Verses 14 and 15 help to explain John’s thoughts in verses 16-17, and the other verses following.   In verse 14, Jesus uses the historical event in Israel’s past, in which God had brought a plague of poisonous snakes upon the Children of Israel, as a result of their rebellion (Num. 21).   In order to stay the plague, God ordered Moses to make a bronze serpent (the symbol of the instrument of judgment) and place it upon a pole.  When Moses lifted up that image before the people of Israel, anyone who had been bitten and looked upon the serpent would be saved from death.  Drawing upon that historical event, Jesus uses it to illustrate how his lifting up will bring salvation.  In the same manner that the serpent on the pole was lifted up before Israel, so must the Christ, the son of man be lifted up.

     Verse 15 explains the reason for this lifting up.  In the original Greek, verse 15 starts off with what is called a hina clause.  The hina clause essentially expresses purposeful results, the aim of the action in the main verb.  It explains why the subject, X, did, or performed, Y.  The hina clause could be translated, “in order that,” or “for the purpose of.”  An example in our vernacular would be, “Please pass me the pepper, (hina) in order that I may pepper my potato.”  So, verse 15 expresses the purposeful result of why the son of man must be lifted up; in order that, every believing one will not perish.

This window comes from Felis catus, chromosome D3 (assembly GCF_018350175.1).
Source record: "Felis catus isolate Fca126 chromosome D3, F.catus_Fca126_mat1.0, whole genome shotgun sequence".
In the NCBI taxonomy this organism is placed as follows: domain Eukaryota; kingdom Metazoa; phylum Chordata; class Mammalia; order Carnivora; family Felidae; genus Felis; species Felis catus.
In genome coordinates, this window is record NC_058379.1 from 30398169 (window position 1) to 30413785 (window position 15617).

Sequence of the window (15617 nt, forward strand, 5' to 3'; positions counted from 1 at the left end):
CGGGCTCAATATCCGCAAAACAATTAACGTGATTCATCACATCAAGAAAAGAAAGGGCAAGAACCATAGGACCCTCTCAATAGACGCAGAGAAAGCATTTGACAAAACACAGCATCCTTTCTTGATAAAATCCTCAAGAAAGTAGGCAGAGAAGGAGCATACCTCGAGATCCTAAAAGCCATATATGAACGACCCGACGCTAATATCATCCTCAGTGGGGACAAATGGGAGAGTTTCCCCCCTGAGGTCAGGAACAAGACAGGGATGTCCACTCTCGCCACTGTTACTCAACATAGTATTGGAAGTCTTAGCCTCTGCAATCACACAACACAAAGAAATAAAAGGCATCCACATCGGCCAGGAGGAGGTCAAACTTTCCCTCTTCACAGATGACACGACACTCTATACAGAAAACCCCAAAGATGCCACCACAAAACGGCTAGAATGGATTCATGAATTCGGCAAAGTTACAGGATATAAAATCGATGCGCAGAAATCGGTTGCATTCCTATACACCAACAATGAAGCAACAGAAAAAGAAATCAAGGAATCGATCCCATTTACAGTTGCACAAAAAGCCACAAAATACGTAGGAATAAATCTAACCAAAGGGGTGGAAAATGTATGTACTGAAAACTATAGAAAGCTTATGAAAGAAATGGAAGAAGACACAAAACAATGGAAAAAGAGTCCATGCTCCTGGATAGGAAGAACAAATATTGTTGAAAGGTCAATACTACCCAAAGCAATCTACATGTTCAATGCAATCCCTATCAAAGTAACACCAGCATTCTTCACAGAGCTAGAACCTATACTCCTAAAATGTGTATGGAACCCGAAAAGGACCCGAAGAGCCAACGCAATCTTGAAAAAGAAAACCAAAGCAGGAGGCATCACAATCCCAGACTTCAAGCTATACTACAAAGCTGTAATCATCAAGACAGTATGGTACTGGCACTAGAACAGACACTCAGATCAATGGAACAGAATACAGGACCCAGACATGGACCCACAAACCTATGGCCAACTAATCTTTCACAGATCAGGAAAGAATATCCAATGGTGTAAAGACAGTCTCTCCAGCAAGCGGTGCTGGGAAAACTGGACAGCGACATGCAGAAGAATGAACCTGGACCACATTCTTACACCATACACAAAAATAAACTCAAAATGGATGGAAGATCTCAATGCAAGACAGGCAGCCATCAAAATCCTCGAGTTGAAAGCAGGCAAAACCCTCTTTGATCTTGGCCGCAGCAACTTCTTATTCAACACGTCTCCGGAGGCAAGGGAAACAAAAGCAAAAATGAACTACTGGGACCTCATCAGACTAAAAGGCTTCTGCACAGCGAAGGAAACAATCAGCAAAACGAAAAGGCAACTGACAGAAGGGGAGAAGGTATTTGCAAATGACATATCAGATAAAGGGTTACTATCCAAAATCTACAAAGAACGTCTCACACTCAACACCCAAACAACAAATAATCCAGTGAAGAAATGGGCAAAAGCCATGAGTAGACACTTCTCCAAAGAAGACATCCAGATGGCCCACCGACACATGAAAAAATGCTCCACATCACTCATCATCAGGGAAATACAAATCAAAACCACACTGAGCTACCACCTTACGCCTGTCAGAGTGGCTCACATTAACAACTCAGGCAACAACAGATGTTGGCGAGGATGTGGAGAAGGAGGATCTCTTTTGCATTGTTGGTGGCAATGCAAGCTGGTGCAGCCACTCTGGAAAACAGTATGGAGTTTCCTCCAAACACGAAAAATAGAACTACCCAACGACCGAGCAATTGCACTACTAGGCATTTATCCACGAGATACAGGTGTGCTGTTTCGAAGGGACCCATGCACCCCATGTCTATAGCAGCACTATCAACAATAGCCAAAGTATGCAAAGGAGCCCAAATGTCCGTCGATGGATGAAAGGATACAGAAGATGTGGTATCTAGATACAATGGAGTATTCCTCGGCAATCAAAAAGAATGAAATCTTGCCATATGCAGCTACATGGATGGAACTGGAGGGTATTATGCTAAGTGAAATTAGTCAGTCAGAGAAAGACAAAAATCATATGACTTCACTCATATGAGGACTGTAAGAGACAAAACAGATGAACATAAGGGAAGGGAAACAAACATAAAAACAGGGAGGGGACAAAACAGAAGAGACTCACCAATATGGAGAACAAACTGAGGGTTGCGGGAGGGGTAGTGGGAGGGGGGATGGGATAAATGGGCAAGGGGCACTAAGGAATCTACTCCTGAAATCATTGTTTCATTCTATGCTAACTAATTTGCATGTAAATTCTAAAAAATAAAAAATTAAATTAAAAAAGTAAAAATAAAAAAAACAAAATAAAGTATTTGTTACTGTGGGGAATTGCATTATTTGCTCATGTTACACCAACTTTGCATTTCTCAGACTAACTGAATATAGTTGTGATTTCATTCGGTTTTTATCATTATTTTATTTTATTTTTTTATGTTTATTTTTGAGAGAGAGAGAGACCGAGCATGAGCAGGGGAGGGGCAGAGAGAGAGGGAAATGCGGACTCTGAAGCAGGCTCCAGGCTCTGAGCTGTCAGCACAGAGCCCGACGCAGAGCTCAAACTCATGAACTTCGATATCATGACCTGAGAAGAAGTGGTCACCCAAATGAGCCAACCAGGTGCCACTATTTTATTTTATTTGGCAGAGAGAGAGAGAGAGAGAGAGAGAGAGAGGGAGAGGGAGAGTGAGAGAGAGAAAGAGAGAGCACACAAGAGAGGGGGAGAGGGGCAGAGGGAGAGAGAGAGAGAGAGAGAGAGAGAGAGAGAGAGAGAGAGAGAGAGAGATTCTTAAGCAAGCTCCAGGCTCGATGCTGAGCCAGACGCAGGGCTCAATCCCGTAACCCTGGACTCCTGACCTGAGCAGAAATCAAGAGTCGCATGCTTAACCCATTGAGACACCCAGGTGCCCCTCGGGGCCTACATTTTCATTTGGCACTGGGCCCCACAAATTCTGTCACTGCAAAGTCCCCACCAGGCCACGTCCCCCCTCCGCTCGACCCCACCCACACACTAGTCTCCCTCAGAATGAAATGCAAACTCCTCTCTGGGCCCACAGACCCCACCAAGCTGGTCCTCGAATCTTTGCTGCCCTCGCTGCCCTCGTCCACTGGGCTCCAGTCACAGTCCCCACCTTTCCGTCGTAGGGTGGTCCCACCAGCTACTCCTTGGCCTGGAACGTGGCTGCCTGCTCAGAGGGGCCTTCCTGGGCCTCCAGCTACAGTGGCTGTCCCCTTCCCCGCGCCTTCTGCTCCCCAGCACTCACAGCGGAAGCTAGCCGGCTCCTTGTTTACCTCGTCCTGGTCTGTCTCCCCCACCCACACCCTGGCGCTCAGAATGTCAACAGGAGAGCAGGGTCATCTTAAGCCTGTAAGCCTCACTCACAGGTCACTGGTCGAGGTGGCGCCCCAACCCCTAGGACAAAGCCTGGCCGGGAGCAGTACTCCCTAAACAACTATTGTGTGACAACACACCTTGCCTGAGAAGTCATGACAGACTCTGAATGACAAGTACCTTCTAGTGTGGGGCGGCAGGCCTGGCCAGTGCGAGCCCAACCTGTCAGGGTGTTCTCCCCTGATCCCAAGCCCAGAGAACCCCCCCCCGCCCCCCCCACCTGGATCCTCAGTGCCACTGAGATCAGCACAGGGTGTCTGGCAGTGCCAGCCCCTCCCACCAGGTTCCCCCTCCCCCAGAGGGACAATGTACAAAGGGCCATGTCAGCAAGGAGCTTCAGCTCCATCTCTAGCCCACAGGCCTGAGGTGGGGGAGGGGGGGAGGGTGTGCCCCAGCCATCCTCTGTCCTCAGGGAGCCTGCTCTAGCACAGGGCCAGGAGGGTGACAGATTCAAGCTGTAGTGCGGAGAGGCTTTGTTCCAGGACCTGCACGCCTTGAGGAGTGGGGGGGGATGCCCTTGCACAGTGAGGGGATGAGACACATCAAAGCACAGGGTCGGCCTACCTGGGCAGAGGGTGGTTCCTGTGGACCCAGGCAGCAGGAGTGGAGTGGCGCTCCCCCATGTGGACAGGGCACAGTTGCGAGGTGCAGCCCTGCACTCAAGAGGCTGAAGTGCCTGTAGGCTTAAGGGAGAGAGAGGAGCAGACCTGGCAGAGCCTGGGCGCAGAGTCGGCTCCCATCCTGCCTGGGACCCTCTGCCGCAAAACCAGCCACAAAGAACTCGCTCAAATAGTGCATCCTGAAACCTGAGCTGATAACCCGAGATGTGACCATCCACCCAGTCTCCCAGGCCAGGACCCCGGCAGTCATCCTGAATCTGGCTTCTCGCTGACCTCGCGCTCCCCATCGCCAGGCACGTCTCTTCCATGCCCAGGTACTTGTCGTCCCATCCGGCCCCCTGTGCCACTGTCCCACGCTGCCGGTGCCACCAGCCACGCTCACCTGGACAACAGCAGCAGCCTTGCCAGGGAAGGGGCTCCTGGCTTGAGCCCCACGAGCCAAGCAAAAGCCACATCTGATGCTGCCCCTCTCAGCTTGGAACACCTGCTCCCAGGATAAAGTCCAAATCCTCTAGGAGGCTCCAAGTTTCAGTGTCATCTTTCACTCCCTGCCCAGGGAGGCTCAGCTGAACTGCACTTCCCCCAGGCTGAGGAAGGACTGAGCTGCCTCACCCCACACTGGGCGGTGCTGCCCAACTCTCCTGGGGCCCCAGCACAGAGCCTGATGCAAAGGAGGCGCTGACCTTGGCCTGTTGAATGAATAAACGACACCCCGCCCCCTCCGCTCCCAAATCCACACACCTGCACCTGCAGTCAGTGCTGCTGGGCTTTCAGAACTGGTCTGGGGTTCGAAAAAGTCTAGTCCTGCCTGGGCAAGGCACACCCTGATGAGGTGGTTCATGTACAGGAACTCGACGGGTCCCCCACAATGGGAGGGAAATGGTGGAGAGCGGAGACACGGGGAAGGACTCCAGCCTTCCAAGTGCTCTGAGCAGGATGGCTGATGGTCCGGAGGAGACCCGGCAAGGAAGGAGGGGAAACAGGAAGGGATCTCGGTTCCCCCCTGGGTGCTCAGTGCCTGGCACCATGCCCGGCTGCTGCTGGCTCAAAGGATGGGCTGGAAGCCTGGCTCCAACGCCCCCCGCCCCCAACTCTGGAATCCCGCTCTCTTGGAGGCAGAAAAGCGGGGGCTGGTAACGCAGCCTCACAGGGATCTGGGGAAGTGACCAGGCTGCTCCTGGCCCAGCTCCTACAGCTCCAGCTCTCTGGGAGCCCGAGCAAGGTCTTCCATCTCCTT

The traditional KJV rendering of verse 15 is:  that whosoever believeth in him should not perish, but have eternal life.  Two things need to be noted with this verse.  First, the word, “whosoever” is not in the original text.  (The same is for “whosoever” in verse 16 as well).  “Whosoever” is translated from a pronoun, pas, and it can be difficult to render into English.  Pas is placed before the participle, pisteuon, which is literally translated, “the believing ones.”  Combined with the pronoun pas, the two words would be literally translated, “all the believing,” or “every believing one.”

     Secondly, the phrase, “should not perish,” wrongly expresses doubt.  The word “should” gives the impression that the believing ones may or may not be kept from perishing.  The Greek phrase, mei apolehtai, is best understood as being emphatically, “shall not perish” or “will not perish.”  Christ’s words could be concluded as meaning, “Just like when Moses lifted up the bronze serpent in the wilderness before the Children of Israel, the Son of man will be lifted up.  The purpose of that lifting up is so that none of the believing ones will perish, but they will have eternal life.”  Thus, Jesus is telling Nicodemus that by being lifted up, just like the serpent was by Moses in the wilderness, those believing upon him will not perish.